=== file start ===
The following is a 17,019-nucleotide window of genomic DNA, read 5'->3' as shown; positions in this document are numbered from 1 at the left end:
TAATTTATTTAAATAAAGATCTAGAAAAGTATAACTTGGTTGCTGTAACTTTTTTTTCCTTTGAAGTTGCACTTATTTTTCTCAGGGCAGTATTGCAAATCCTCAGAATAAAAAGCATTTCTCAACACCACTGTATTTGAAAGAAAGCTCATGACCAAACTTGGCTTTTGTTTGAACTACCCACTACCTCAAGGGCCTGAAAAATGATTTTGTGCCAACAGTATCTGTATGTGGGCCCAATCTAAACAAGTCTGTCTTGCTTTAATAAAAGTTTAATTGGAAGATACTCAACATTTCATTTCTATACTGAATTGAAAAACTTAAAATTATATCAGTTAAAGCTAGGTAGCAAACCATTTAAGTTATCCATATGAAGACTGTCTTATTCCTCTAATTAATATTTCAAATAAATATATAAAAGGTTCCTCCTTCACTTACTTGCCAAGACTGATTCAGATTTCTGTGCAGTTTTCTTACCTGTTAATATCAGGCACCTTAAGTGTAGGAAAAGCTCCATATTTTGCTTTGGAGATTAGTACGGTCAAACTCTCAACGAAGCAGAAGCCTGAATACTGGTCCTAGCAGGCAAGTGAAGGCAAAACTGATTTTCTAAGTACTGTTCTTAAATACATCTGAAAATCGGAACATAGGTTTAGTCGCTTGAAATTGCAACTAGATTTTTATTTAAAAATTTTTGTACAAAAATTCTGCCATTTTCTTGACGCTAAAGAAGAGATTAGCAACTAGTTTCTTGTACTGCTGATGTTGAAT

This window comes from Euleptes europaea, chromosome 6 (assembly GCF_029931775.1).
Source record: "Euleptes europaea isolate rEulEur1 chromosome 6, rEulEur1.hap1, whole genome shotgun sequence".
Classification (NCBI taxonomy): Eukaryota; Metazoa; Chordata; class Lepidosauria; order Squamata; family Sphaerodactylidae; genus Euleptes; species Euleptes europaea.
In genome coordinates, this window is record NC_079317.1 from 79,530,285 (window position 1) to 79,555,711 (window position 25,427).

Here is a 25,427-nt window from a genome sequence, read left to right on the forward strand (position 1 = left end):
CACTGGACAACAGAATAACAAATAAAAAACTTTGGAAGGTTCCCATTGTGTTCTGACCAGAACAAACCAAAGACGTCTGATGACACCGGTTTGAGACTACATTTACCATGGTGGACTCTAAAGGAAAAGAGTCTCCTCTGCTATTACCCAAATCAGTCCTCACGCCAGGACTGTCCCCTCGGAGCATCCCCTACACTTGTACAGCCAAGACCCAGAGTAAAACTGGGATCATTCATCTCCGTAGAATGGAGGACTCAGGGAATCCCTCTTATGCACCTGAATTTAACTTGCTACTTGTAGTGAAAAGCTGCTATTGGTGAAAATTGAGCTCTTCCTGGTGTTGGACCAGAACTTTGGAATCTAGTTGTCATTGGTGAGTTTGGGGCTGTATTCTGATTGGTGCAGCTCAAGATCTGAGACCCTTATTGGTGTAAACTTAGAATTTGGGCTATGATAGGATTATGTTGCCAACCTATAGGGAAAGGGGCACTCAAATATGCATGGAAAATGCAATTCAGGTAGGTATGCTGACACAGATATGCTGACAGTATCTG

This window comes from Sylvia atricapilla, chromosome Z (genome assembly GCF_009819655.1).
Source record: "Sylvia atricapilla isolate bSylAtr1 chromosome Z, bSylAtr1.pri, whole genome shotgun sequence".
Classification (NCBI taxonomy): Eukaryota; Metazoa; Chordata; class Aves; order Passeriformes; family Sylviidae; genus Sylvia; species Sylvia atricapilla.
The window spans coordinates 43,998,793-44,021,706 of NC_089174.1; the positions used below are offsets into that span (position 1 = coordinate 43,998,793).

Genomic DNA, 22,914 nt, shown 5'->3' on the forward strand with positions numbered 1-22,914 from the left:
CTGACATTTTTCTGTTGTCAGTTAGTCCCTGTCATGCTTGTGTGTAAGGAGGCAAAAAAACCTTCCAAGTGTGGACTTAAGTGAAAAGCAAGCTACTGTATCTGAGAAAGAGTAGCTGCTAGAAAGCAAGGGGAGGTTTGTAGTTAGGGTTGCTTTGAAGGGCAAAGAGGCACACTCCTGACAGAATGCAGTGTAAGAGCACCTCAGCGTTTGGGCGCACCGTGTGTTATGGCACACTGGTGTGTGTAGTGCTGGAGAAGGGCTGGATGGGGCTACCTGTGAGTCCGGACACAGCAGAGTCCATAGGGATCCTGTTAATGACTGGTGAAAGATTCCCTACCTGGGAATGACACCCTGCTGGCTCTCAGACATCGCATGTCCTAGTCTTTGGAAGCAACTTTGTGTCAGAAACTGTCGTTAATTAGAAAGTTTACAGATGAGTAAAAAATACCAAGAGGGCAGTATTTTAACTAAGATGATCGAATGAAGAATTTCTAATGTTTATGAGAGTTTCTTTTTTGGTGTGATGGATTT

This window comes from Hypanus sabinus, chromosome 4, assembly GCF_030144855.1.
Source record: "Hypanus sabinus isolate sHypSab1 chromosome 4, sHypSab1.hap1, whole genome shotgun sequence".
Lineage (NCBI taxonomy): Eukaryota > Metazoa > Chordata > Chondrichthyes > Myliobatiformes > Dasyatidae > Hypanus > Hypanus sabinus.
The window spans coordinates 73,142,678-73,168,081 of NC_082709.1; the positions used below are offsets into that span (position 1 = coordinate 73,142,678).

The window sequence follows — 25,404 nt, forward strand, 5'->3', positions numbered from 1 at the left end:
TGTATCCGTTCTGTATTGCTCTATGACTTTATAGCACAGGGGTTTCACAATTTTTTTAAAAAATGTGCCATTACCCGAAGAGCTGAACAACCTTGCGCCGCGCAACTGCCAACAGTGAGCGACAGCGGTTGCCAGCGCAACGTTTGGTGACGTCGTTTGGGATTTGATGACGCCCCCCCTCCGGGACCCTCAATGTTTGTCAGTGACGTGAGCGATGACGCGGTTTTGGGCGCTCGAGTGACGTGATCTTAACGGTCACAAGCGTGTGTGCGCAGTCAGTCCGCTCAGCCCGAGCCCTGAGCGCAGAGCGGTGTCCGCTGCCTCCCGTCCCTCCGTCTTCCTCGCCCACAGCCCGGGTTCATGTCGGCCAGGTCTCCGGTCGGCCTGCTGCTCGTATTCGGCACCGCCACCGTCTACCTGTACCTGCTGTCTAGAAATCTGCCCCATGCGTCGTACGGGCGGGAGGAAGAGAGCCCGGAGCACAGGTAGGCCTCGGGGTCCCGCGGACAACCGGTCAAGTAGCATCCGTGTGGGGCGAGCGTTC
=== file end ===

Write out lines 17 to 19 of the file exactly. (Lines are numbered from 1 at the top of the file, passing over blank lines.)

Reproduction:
Lineage (NCBI taxonomy): Eukaryota > Metazoa > Chordata > Chondrichthyes > Myliobatiformes > Dasyatidae > Hypanus > Hypanus sabinus.
The window spans coordinates 73,142,678-73,168,081 of NC_082709.1; the positions used below are offsets into that span (position 1 = coordinate 73,142,678).

The window sequence follows — 25,404 nt, forward strand, 5'->3', positions numbered from 1 at the left end: